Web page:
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He scrubs up well! Firebrand dons tuxedo for film awards

The famously casually-dressed leader of Podemos was almost unrecognizable at the Goya awards on Saturday night.

He scrubs up well! Firebrand dons tuxedo for film awards
Photo: AFP

He famously turned up to meet Spain’s King Felipe in an open-collared shirt, jeans and trainers, shunning the suit and tie look of his political rivals, but Podemos leader Pablo Iglesias stunned Spain on Saturday night when he wore a tuxedo.


Pablo Iglesias (left) at the Goyas with Antonio Resines, the president of Spain's Film Academy and Albert Rivera, leader of Ciudadanos. Photo: AFP

The usually – how shall we put this – scruffy politician, donned a tuxedo, complete with black bow tie, for the Goya awards, Spain’s annual film awards ceremony that is televised on national TV.


Iglesias opted for a more casual look to meet King Felipe last week. Photo: AFP

But while his choice of outfit might have been completely out of character, there was one detail that was completely true to form: his low-hanging pony tail. 

While Iglesias scrubbed up for the occasion, Socialist leader Pedro Sánchez was surprisingly underdressed in a black suit and open-collared shirt.

Iglesias told reporters that he had decided to wear the tuxedo as a “mark of respect for Spanish cinema”. 

Many Spaniards pointed out that Iglesias had afforded more respect to Spain's film industry than he had to the country's monarch, with whom he has met twice, both times in jeans, trainers and an open-collar shirt. 


Pablo Iglesias and Pedro Sánchez at the Goyas. Photo: AFP

The 30th edition of the film awards saw La Novia (The Bride), directed by Paula Ortiz, take home the Best Picture award. The film is based on Federico García Lorca's play, Blood Wedding. 

Iglesias's choice of outfit caused a storm of reaction on Twitter: 

 

 

“You know it’s carnival because Pablo Iglesias is wearing a tuxedo and bow tie,” wrote one Twitter user. 

His surprisingly suave appearance even prompted his very own lego character:

 

“Pablo Iglesias wears a tuxedo to the Goyas but jeans to meet the king,” wrote on Twitter user. 

 

“When your parents let you go out on New Year's Eve for the first time with your older cousin,” one person joked.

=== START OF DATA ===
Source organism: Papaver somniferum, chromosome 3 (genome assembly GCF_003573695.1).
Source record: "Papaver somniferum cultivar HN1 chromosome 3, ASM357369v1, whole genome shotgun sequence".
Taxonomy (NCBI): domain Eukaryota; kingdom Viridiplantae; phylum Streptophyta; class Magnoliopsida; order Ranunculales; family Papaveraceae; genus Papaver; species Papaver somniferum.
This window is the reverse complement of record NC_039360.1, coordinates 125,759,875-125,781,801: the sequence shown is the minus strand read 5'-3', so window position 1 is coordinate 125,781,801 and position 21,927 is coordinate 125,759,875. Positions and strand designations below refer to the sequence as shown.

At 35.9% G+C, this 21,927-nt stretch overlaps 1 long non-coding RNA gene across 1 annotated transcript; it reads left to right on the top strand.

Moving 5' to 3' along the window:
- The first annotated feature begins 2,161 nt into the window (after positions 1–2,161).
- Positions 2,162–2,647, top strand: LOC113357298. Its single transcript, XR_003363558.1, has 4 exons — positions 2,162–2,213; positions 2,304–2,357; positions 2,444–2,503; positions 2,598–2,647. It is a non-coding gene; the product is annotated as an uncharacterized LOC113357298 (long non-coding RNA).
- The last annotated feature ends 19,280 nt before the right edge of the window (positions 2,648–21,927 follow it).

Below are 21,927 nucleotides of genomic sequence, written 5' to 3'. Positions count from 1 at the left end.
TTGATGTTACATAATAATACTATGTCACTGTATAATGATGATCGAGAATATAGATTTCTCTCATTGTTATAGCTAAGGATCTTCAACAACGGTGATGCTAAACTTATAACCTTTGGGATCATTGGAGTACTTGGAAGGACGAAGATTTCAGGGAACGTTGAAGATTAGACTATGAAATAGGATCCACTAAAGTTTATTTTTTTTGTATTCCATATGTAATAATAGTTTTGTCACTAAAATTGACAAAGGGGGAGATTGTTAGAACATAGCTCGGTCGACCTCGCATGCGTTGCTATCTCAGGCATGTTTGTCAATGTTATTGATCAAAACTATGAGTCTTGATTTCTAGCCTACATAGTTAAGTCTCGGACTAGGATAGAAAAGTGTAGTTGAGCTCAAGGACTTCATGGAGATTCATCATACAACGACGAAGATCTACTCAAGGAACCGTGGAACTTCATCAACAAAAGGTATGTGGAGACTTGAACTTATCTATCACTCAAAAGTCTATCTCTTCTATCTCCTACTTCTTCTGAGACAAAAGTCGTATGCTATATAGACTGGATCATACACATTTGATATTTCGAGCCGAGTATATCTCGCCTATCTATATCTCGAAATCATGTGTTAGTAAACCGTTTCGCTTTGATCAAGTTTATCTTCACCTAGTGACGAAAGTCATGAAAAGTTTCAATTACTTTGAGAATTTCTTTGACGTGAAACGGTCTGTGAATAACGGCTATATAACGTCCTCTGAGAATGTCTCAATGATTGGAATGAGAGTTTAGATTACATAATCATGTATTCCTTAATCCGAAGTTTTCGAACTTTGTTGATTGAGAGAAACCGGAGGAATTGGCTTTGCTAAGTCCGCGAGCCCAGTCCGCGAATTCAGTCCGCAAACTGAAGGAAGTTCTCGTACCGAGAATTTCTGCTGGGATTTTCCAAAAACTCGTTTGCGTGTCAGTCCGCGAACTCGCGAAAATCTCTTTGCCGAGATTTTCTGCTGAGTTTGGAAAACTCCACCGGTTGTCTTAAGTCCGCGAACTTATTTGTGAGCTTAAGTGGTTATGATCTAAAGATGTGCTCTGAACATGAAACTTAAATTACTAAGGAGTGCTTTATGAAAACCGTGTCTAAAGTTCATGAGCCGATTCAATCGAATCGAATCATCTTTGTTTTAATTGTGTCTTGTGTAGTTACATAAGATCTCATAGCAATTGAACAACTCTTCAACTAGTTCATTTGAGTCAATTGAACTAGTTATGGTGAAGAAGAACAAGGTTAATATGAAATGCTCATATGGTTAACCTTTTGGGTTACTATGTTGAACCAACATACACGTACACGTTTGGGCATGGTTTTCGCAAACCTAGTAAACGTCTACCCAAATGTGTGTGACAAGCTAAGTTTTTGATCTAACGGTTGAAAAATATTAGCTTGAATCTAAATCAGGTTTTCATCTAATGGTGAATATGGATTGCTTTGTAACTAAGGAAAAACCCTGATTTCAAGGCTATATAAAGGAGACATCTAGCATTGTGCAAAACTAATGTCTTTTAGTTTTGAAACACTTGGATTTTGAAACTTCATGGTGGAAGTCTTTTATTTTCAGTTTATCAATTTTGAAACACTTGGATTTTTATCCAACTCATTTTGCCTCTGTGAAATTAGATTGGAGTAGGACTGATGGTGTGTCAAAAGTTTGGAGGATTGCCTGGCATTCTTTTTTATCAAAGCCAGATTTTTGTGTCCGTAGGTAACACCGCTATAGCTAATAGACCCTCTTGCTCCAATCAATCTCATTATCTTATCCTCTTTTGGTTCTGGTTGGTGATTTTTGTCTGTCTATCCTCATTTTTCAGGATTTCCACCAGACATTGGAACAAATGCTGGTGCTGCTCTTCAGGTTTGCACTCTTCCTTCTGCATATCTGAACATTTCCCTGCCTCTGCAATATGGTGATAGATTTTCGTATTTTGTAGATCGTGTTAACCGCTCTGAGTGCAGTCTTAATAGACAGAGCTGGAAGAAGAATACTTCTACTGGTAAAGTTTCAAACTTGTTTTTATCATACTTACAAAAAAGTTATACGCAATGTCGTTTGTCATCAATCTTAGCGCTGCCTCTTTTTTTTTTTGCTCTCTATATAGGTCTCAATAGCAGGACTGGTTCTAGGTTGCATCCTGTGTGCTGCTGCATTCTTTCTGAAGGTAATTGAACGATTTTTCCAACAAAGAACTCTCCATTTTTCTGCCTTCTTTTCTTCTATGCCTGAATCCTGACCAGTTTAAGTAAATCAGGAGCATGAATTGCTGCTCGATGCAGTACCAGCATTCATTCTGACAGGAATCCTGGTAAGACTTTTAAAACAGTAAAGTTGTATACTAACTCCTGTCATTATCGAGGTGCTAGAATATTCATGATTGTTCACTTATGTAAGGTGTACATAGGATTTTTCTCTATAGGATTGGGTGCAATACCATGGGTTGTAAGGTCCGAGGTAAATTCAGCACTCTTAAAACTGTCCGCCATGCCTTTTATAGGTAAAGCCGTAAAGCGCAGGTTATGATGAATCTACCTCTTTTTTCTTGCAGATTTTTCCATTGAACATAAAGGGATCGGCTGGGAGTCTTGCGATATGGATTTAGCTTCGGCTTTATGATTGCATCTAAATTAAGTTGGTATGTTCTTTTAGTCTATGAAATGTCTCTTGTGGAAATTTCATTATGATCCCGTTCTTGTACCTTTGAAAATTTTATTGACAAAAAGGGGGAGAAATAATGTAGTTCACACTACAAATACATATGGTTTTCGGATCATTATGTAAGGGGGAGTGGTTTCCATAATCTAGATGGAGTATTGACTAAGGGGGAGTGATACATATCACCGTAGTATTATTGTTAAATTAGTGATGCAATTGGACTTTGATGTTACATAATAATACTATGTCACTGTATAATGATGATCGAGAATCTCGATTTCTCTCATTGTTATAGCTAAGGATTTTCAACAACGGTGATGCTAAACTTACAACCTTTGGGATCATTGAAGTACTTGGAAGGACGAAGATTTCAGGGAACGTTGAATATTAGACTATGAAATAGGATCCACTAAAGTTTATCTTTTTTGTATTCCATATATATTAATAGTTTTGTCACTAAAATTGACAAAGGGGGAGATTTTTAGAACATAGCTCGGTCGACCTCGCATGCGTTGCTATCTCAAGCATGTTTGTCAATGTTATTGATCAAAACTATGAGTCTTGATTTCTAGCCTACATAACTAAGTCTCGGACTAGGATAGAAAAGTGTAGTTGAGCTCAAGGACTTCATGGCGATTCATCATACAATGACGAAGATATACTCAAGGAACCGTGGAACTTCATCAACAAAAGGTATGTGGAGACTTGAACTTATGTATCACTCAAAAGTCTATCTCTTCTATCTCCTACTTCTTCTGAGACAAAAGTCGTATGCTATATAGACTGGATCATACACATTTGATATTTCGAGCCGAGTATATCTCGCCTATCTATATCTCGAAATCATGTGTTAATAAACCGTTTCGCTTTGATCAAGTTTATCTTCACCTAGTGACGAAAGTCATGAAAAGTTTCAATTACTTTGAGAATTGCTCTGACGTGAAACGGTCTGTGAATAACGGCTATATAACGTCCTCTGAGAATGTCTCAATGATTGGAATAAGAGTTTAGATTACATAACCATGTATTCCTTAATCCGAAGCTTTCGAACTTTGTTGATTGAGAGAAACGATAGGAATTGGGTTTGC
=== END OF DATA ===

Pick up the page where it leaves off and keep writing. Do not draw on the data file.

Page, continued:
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PABLO IGLESIAS

Out of politics, ponytailed Podemos founder has a haircut and Spain goes crazy for it

So long, ponytail. First he left the government, then he left politics. And now Spain's Pablo Iglesias has taken change one step further by lopping off his trademark long locks.

Out of politics, ponytailed Podemos founder has a haircut and Spain goes crazy for it
Photo: PIERRE-PHILIPPE MARCOU, DANI GAGO/AFP

Whether tied back in a ponytail or worn up in a bun, his hair has often defined the former politics professor who co-founded the radical left-wing Podemos, which joined Spain’s coalition government in January 2020.

Known for years in the Spanish press as “el coletas” — the man with a ponytail — Iglesias kept his look even when named a deputy prime minister, pairing his long hair with open-necked shirts at official events, or even bundling it up in a bun.

But barely a week after standing down as a politician, Iglesias has adopted a completely new look, with pictures in La Vanguardia newspaper showing the bearded 42-year-old in a checked shirt and jeans with his wavy brown hair shorn short.

Photo by Dani GAGO / AFP

Was it a centre parting or more “on the right”, wondered the right-wing La Razón newspaper, but it was impossible to say from the angle of the photos.

Iglesias resigned from politics on May 4 after Spain’s left-wing parties were routed in Madrid’s regional elections, just seven weeks after stepping down as deputy prime minister to run as his party’s candidate.

Podemos emerged out of the anti-austerity “Indignados” protest movement that occupied public squares across Spain in 2011, with the party entering the political scene in 2014.

Since then, Iglesias has been one of the best-known faces of Spanish politics.

Shortly after it was established, the party was elected to the European

Parliament, with ballot papers that featured a picture of his ponytail.

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